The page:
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Nonprofit proposes new work tax credit for families

Sergio M. Marxuach, the CNE's director for public policy. (Credit: © Mauricio Pascual)

Sergio M. Marxuach, the CNE’s director for public policy. (Credit: © Mauricio Pascual)

Aiming to encourage work in the formal economy while neutralizing regressive consumption taxes, the Center for a New Economy recently commissioned the Urban Institute in Washington D.C. to conduct a study that proposes a new work credit focused on working families with children making between $7,500 and $25,000.

It is estimated that the new credit — proposed within the context of an overall tax reform the government of Puerto Rico is currently developing — would benefit between 119,000 and 128,000 working families, especially those in the lower income scale, according to the study entitled “A work tax credit that supports Puerto Rico’s working families,” unveiled Thursday by the CNE’s Espacios Abiertos initiative.

A work credit equivalent to 8 percent of the annual income of a household that earns the minimum wage would result in a maximum credit of $1,240.

“For a family whose head of household works all year earning the minimum wage, this credit is the equivalent of a month’s work and would match what they pay in payroll taxes [wage deductions for contributions to Social Security and Medicare,] said María Enchautegui, senior associate researcher of the Urban Instititute, and author of the study.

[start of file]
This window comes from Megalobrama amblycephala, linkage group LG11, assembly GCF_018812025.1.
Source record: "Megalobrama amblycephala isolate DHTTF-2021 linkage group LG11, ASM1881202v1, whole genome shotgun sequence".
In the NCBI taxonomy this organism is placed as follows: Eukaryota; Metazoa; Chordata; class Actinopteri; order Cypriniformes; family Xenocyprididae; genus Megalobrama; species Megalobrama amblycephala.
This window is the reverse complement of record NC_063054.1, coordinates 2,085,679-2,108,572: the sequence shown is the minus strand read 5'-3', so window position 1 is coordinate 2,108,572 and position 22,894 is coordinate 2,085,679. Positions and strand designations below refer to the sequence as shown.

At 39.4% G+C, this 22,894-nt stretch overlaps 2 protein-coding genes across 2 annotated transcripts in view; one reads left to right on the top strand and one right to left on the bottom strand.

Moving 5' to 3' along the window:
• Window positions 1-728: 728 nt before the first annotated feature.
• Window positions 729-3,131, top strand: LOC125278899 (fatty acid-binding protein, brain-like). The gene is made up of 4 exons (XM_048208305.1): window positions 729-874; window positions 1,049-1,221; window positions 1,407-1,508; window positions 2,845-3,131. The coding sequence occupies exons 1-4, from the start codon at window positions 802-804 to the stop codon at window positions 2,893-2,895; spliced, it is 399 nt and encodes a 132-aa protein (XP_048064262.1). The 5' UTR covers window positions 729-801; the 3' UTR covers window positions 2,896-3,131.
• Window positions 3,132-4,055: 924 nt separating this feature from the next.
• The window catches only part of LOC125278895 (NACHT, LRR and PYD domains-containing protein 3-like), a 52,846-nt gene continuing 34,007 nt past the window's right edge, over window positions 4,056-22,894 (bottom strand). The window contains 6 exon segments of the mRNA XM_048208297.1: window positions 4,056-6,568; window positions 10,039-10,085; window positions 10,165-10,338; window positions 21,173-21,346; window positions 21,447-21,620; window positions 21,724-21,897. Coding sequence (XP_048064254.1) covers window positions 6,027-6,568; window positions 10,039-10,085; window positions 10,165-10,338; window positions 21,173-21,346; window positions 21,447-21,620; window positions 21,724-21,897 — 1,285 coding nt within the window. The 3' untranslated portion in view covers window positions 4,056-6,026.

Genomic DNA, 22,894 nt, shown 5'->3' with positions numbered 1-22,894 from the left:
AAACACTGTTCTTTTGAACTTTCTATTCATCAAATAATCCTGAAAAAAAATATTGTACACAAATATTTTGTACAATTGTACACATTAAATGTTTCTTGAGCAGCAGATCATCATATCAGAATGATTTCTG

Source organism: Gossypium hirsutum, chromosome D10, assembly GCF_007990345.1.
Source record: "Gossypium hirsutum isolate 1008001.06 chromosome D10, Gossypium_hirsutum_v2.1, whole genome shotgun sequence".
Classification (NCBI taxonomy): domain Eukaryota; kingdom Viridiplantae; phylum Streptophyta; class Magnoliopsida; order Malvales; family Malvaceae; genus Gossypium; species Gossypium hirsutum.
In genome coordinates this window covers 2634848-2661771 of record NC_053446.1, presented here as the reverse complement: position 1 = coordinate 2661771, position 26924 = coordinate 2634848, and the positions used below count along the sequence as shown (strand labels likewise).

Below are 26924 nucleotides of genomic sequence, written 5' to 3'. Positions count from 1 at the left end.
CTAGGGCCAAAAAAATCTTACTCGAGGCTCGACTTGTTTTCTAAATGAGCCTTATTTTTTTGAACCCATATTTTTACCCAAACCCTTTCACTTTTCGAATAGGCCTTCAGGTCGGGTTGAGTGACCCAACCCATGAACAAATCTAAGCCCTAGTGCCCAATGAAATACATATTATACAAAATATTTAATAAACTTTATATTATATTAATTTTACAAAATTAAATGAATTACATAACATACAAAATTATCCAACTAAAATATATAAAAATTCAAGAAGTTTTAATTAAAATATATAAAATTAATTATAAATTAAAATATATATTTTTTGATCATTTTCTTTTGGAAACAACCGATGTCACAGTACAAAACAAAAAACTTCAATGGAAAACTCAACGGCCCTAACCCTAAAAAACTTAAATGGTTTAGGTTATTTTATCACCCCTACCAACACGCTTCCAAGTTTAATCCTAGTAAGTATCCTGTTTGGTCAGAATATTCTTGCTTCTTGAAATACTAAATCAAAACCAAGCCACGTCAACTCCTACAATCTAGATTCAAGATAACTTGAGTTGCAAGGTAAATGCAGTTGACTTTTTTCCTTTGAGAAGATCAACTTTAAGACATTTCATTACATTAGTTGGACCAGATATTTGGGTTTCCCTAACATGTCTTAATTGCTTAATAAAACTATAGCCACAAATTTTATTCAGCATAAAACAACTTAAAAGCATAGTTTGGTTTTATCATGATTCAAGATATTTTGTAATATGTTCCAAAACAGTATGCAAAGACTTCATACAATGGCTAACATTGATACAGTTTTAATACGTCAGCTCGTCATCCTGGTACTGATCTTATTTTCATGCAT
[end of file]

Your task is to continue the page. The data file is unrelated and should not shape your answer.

“The cost of this credit for the government would be between $125.7 million and $134.9 million, depending on phased-in credits and the rate at which the credit decreases after reaching the maximum,” said Enchautegui, an expert on immigration and working conditions for low-income workers.

The study recommends that any work credit legislated be flexible enough in its design and implementation to accommodate changing fiscal circumstances, expansion to other population groups, or an increase in benefits.

Discussions on tax reform in Puerto Rico point to the adoption of a value-added tax, at higher rates than currently in effect, the elimination of income taxes for the majority of Puerto Ricans, and a refund of VAT to certain families.

Espacios Abiertos believes the adoption of the reform increases the importance of the proposed work credit, since it not only neutralizes the regressivity of the consumption tax increase, but also reduces the economic needs of poor families, promotes employment in the formal economy and eases the burden of payroll taxes paid by low-income working families.

The federal work credit program is considered the most effective anti-poverty program that exists in the U.S., said Sergio Marxuach, public policy director for the CNE.

“Studies on its effectiveness have found that it functions as an incentive to work, increasing labor participation and job commitment by those who receive it. At the same time, it has been shown that it is important to income and helps to move a large number of families above poverty level,” he said.

The study will be sent to the Treasury Department, as a proposal, said Espacios Abiertos Executive Director Nuria Ortíz-Vargas.

Author Details
Author Details
Business reporter with 27 years of experience writing for weekly and daily newspapers, as well as trade publications in Puerto Rico. My list of former employers includes Caribbean Business, The San Juan Star, and the Puerto Rico Daily Sun, among others. My areas of expertise include telecommunications, technology, retail, agriculture, tourism, banking and most other segments of Puerto Rico’s economy.

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